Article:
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Understanding the User

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User Research

Fundamentally, every product or design is intended for a user: to address challenges, to make tasks easier, to improve their lives. The first step in creating effective designs is to understand people. Well-executed user research helps designers see past assumptions, find creative solutions, and develop products that people actually need.

Generative User Research

Generative user research, also known as exploratory, discovery, or foundational research, occurs during the earlier stages of product development and focuses on discovering the motivations and pain points experienced by users. Generative user research can include interviews, surveys, diary studies, and field studies. These types of user research work best during the early stages of product development, when you’re trying to get to know your user base.

Evaluative User Research

Evaluative user research, such as user testing, evaluates or assesses an existing design or prototype so the design team can improve and iterate.

Choosing a Research Topic

Choosing a topic for user research involves deciding on a focused research goal, research questions to help achieve that goal, and research methods to help answer those research question(s). When you’re starting the product development process, consider the problem space and the scope of the problem you’re trying to address.

Quantitative Research Methods

Quantitative research methods are those that collect numerically measurable data. These methods allow UX professionals to discover broad patterns, compare different designs and their trade-offs, and tie their work back to company goals and key performance indicators (KPIs). These methods include surveys, card sorting, and web analytics.

Qualitative vs. Quantitative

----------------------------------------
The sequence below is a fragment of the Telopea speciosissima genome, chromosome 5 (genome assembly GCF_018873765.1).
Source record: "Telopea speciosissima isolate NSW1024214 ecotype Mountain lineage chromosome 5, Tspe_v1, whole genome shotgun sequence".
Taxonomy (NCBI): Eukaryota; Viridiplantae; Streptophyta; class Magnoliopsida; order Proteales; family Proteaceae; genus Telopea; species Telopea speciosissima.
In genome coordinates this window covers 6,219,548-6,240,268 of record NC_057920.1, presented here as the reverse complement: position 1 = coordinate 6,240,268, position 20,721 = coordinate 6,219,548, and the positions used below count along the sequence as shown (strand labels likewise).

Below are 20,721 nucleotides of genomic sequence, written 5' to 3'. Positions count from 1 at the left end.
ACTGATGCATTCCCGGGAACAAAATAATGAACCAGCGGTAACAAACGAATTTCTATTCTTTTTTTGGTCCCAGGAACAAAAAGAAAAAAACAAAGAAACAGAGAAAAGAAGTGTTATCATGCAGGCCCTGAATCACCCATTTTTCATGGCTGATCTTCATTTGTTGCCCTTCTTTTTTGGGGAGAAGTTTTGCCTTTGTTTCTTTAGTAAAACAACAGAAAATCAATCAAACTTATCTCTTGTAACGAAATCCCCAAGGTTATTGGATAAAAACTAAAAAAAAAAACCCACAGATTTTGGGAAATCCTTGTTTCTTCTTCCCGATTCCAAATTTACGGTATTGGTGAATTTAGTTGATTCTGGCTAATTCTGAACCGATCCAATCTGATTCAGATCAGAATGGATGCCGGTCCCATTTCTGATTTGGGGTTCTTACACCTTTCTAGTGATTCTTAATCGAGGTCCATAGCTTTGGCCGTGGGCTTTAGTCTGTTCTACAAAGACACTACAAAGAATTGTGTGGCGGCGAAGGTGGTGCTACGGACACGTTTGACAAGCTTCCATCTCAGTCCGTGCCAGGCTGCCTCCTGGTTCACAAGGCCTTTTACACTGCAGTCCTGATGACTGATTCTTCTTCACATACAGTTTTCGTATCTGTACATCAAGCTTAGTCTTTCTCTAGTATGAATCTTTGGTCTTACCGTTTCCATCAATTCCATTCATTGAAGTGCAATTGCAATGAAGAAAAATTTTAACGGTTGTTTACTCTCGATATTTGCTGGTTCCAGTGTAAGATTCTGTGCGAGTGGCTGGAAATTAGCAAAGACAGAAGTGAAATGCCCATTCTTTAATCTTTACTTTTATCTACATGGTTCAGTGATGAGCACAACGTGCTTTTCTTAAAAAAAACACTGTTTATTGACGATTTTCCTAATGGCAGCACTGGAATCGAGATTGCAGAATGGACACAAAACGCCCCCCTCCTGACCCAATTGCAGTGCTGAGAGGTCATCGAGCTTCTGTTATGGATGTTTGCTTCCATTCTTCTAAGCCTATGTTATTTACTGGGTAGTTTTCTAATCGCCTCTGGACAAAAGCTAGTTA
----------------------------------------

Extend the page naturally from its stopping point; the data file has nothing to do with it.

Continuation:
Quantitative research generally provides high level data about a larger number of participants, while qualitative research generally provides richer data about a smaller number of participants.

Qualitative Research Methods

Qualitative research methods examine why users behave the way they do in depth, and focus on the motivations and thought processes behind a user’s experience, in order to build empathy, explain why users are behaving a particular way, and provide illustrative anecdotes. These methods include interviews, focus groups, diary studies, and field studies.

Mixed Methods Research

Good user research works with a mixture of research methods to get at both the bigger picture and the details. Researchers should consider combining qualitative methods with quantitative methods, and attitudinal methods with behavioral methods, for a full understanding of user behavior.

Attitudinal Research Methods

Attitudinal research methods focus on self-reported thoughts, beliefs, and needs from users, or what users say, rather than what they do. These methods include interviews, focus groups, diary studies, and surveys.

Behavioral Research Methods

Behavioral research methods observe user behavior, or what users do, rather than what they say. These methods include field studies, web analytics, user testing, and tree testing.

Triangulation of Methods and Analysis

Mixing research methods doesn’t just apply to collecting your research data, but also how you might analyze it. Triangulation refers to the use of multiple sources of data or multiple approaches to analyzing data.

Writing a Research Plan

Once you’ve chosen the methods you want to use for your user research, you can begin preparing and executing your research. The first step in initiating a user research project is always to write a research plan. A research plan should include background, the research goal and questions, research method(s) and protocols, any ethical considerations, and a timeline and due dates.

Recruiting Research Participants

Who would you ideally like to talk to or include in your research and where will you look for them? Research recruitment involves deciding who you want to research, how you will find them, and how participants will be compensated. In many cases, a short survey or participant screener is used to qualify participants.

Considering Diversity and Inclusion

Considering diversity and inclusion early in the research process, during recruitment, will lead to more inclusive designs and products down the line. Consider various users who may use the product and how they can be involved in the process. In some cases, it may be best to empower communities or groups to solve their own problems, rather than designing on their behalf.

Accessible Design

Accessibility refers to designing devices, products, and environments such that individuals with disabilities or sensory impairments can successfully use them. The Web Content Accessibility Guidelines (WCAG) break down accessibility into four main principles: perceivable, operable, understandable, and robust.

Inclusive Design